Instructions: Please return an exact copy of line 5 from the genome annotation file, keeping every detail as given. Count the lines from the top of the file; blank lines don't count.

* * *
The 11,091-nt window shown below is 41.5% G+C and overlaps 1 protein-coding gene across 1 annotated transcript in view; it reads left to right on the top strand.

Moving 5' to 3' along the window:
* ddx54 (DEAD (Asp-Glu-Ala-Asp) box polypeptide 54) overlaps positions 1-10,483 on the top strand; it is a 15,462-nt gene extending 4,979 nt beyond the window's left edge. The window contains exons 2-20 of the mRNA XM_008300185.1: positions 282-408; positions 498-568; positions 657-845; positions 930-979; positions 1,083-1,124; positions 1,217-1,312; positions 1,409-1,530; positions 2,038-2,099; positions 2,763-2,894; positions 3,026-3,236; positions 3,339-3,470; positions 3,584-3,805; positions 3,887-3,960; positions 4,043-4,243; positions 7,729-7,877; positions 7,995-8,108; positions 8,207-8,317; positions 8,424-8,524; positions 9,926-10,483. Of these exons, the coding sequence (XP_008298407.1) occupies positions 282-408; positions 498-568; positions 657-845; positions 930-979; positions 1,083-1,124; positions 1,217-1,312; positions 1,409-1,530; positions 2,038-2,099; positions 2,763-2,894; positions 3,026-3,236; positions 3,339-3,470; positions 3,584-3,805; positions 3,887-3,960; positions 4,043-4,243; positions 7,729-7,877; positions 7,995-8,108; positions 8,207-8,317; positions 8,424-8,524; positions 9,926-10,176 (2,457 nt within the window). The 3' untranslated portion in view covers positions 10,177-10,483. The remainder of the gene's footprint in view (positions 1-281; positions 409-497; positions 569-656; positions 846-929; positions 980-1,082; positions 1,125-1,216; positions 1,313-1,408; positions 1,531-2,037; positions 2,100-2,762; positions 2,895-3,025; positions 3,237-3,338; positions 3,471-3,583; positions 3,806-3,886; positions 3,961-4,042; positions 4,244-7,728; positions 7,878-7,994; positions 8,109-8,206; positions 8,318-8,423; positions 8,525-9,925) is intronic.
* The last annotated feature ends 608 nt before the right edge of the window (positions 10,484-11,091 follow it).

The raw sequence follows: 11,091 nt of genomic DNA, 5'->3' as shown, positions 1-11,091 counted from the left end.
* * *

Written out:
The raw sequence follows: 11,091 nt of genomic DNA, 5'->3' as shown, positions 1-11,091 counted from the left end.